Handling Redirects After a Contentful Migration

By: David Boland

Black and white photo of someone at laptop looking at code.


Contentful is a highly recommended content management system that helps businesses to build, manage and publish digital content. It is user-friendly and provides a wide range of features that can be customized to suit any business requirements. The migration process from another CMS to Contentful can be smooth, but it can also have some challenges. One of these could be handling redirects. In this post, we will discuss the importance of redirects and options for handling them after a Contentful migration.

Importance of Redirects

Redirects are essential to maintain search engine rankings and prevent broken links. When a website changes its domain or URL structure, it is important to redirect the old URLs to the new ones. If redirects are not implemented, search engines will see the old URLs as broken links, and that can effect your website’s ranking. Redirects also improve user experience by ensuring that users are sent to the correct page even if they have an old link.

How to Handle Redirects after a Contentful Migration

There are two main ways to handle redirects after a Contentful Migration. The first is to store redirects in Contentful as content. The second is to setup redirects at the site configuration level. One thing I won’t be covering in this post is how to manage the redirects in code. Because Contentful is a headless CMS, you could have anything from NextJS to C# to Gatsby running your site. Reach out if you need help implementing this on your site.

Redirects at the Configuration Level

Setting up redirects at the configuration level could be a good option. For example, if you are using a CDN like Cloudflare, you can add Page Rules for redirecting incoming requests. These can even include regex & wildcard functionality. So if you are removing a whole part of your site, you can redirect all requests under that path, /deprecated/* to /. If you have a site built on NextJS, you can add a collection of redirects to your next.config.js file. Another benefit is that you aren't filling up your Contentful space with potentially unnecessary content types and entries.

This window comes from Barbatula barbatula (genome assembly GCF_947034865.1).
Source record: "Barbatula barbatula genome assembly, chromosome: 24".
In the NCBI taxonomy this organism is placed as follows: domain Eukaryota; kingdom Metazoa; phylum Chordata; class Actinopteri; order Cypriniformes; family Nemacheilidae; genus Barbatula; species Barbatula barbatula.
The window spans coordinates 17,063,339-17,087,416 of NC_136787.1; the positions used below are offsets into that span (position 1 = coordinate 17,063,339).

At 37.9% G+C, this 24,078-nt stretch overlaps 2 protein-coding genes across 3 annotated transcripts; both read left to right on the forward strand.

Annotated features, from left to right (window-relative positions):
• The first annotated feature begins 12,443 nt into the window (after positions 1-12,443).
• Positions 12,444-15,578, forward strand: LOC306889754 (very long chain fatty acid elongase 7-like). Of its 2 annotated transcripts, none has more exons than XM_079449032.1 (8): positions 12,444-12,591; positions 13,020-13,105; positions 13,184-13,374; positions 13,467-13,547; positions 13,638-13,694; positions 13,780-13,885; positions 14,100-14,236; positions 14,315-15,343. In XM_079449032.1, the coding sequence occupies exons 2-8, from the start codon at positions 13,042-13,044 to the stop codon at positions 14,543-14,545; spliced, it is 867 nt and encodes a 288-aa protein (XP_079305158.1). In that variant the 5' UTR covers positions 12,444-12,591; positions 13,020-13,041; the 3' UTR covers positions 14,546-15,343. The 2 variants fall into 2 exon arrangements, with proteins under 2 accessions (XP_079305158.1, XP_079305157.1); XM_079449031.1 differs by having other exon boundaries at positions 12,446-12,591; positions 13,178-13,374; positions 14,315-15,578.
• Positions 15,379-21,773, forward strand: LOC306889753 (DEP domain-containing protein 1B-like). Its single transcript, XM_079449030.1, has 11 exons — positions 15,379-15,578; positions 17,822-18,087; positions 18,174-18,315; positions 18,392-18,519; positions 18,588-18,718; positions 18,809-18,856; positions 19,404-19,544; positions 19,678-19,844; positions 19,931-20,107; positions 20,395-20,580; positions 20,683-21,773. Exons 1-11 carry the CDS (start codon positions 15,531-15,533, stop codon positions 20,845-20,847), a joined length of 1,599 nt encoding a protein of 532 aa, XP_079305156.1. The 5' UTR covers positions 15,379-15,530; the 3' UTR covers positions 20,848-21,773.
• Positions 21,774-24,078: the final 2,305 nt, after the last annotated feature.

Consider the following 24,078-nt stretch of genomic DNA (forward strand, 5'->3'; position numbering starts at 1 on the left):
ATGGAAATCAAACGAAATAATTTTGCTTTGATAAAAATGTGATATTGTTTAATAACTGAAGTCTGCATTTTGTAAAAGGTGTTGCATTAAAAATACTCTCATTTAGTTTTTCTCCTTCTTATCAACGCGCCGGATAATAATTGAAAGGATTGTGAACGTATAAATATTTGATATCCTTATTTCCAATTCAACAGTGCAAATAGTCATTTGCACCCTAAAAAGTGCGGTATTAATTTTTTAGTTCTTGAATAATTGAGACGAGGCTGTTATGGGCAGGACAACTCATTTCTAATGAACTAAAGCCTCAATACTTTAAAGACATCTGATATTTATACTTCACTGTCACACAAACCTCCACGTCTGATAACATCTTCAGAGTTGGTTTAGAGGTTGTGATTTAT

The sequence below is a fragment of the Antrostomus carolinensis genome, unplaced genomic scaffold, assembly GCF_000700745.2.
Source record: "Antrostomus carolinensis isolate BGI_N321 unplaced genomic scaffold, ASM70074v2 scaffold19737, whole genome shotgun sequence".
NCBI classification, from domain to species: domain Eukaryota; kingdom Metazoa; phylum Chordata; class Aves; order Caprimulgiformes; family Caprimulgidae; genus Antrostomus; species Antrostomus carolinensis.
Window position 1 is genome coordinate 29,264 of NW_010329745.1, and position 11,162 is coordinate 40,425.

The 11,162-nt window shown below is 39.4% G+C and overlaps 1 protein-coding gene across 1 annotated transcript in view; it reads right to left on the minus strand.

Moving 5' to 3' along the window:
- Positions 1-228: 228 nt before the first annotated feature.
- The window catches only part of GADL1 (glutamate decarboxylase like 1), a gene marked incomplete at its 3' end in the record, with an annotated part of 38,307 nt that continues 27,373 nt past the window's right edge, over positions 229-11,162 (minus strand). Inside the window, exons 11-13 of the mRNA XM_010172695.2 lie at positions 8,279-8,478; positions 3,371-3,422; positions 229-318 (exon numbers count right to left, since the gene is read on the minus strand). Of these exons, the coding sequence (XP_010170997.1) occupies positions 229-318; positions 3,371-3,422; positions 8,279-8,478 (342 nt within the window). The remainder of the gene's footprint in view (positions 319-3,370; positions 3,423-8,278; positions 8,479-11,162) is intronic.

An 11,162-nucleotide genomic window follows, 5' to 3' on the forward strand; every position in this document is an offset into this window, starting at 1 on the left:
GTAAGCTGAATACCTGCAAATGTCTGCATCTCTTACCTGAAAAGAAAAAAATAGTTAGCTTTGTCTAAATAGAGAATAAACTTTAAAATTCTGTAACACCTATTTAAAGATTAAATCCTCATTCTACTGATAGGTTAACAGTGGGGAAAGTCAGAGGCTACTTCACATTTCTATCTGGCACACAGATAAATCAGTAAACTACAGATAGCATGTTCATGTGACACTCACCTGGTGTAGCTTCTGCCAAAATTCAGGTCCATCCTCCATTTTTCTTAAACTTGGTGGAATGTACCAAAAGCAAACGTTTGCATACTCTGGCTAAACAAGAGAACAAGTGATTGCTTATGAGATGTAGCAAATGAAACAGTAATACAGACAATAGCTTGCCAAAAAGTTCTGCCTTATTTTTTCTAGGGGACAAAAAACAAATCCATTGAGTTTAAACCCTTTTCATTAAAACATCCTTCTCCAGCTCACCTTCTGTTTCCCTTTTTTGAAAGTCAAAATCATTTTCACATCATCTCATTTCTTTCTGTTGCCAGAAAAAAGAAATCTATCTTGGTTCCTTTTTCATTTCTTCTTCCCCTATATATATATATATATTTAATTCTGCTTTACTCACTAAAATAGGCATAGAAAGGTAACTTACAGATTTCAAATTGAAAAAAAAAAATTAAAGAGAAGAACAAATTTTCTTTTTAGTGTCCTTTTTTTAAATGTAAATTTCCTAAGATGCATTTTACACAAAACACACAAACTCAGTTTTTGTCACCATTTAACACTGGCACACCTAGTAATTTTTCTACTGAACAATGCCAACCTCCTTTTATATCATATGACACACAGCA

While this approach has the advantage of potentially handling multiple requests at once, the big disadvantage is that this is harder for editors to manage. For adding the example of adding to site configuration, it may require a technical resource to add and deploy any changes.

Contentful Redirects

Using Contentful to manage redirects involves creating a new content type (or modifying existing ones) for redirects. Generally, there are two approaches to setting up Content Types for redirects. First is to have a specific content type dedicated to redirects. The model for this type could look like the following

Redirect Content Model diagram
The source URL would represent your old URL. This can also be configured to accept regex, to be able to handle multiple types of requests. The target URL would be the page you are redirecting to. Redirect Type, could be a short string multi-select. This can be configured in Contentful to only accept specific types (301, 302, etc). In most cases, you will only need 301 or 302, but its good to have the flexibility.

The advantage of this approach is it is easier to organize and manage redirects when they are their own separate type. The disadvantage is that you need a dedicated content type for the redirect. Also, you need to have an entry for each redirect. The next option resolves both those issues.

The second way of setting up your Content Types to manage redirects is to have them directly on the page. Your model might end up looking something like this

Page Redirect Content Model diagram
You would have your standard page fields, and then the additional fields required for the redirect, with the exception of the “Target URL”. The reason we can exclude the target URL is because the redirect would be pointing to the page itself. As mentioned previously, the advantage of this is that you don’t need additional content types or entries. It is also much easier to find redirects to specific pages because the redirects are on the page itself.

A disadvantage to this approach is that if you want to have multiple redirects to a specific page, you need to make sure that the redirect URL field on the page is able to handle multiple redirect options (via regex), or you allow for adding multiple entries (Short text, list).

Aside from redirects being editable, another advantage to this approach is that redirects can be added via the Content Management API. If you are migrating from one system to another, you and your previous CMS has a way of exporting the existing redirects, you can migrate them into Contentful.


Redirects are an essential part of any website migration, including a Contentful migration. They ensure that search engine rankings are maintained, and users are sent to the correct page. There are two main ways to handle redirects after a Contentful migration: using the Contentful API or a third-party service. Whichever option is chosen, it is essential to ensure that all redirects are in place before the old URLs are removed to prevent any negative impact on website traffic or search engine rankings.

Thanks to #WOCinTech for the hero/meta photo in this post